The Imaginary Girlfriend is a short autobiography by American author John Irving. In it, he explains the interwoven roles of writing and wrestling in his life.
As always with Irving, the book is absorbing from the off, and it’s tempting to use the anecdotes here to explain why most of his novels seem to have an underdog narrating them. It’s because he loves the work of Dickens so much. I kid. It might be because it is a role he has created for himself, and maybe he likes to write what he knows.
The tone is chatty throughout, but I did wonder at points exactly who he wrote the book for. Some of it reads like gemmed up old diary entries. There is a lot of name-dropping, which tends to happen at the weaker points in the book. It’s a little disappointing in fact that such a small volume should have any disappointing bits. (Though I am painfully aware that I am in no position to call this out!)
That said, we the audience know that Irving is a writer, and a good one at that. The clever trick is to make the things we don’t know the most interesting parts of the book: the descriptions of his time as a college wrestler and his experiences as he went on to referee and coach the sport.
The cover is a tortured reference to our expectation that the roles of wrestling and writing will turn out, in the end, to be entwined. In the end, I didn’t feel that was what the book was about. At least, it’s not about that entanglement of writing and wrestling in terms of “how to grapple with your drafts” or “pin down your deadlines”. Rather, it’s about the business of being a writer.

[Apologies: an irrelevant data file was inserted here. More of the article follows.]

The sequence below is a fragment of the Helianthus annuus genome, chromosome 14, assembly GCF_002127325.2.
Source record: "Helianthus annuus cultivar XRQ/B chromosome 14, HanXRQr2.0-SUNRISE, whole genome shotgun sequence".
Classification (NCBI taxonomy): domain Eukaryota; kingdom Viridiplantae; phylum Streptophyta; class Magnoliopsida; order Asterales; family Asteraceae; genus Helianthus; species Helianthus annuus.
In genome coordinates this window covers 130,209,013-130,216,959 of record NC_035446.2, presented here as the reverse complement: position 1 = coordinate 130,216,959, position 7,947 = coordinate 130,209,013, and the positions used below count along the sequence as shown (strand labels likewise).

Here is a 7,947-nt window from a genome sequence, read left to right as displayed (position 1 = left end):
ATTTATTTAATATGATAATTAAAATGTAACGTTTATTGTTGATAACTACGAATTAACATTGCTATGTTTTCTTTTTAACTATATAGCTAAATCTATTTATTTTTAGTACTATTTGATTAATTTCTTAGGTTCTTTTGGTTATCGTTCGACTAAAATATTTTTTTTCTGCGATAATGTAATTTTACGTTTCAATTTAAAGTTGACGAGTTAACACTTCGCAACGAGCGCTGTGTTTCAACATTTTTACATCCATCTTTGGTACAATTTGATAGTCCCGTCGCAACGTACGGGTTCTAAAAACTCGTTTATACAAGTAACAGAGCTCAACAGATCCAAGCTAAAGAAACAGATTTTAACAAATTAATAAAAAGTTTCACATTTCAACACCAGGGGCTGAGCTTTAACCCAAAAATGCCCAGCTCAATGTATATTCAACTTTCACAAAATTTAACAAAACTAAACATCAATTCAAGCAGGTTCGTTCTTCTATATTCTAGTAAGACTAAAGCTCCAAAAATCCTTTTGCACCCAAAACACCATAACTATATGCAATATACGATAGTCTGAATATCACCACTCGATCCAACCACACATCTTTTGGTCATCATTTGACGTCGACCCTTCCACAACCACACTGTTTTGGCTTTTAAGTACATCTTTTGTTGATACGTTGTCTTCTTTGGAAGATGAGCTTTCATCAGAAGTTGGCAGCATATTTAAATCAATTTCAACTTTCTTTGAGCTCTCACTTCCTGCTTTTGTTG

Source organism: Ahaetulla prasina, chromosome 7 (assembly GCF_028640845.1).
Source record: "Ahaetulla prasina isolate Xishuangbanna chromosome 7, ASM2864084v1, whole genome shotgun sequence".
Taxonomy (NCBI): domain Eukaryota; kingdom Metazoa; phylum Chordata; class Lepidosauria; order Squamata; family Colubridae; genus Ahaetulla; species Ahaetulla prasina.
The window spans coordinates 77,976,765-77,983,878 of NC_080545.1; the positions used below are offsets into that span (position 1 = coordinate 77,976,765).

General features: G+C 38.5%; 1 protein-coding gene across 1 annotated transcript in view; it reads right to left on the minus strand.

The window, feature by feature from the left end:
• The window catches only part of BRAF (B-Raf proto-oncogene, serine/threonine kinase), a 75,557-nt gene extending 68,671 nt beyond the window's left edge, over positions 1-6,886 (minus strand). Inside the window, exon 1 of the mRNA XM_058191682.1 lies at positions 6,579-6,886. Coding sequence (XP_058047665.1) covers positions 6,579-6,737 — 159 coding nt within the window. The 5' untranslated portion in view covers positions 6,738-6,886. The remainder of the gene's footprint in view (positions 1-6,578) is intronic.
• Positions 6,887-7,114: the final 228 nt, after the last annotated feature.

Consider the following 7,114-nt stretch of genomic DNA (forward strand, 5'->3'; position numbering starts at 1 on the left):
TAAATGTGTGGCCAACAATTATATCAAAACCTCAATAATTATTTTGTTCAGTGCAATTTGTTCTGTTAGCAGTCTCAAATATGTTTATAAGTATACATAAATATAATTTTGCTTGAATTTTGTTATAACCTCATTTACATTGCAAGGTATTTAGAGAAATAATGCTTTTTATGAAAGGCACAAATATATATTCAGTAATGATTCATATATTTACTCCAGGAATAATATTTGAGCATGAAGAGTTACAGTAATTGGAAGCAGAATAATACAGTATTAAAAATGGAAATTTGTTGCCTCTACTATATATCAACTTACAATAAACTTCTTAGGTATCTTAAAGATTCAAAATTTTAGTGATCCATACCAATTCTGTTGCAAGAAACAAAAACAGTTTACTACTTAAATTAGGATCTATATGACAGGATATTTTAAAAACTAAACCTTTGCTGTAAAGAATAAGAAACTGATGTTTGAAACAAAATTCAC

John Irving is not known as a wrestler or a wrestling coach. But by the account given here, he was pretty good at it. He describes his limitations as a wrestler but also his appreciation for the sport. You don’t have to be the greatest at doing something to enjoy doing it, you can simply do things for the pleasure of getting closer to others doing it well.
The coach never wrestles. All the coach can offer his student is strategy, born from his experience of wrestling. This is the advice that Irving himself is given by his coaches (in both writing and wrestling): given your tendency to do X and that the rules of the game are Y, you should probably do Z.
The Imaginary Girlfriend is stuffed full of anecdotes where he follows this advice and where he doesn’t. Sometimes it pays off and sometimes it doesn’t. It’s the places that it takes him that provide the absorption. By providing this unique story of how he became a writer, Irving provides the best advice of all: the way to become a writer is to write.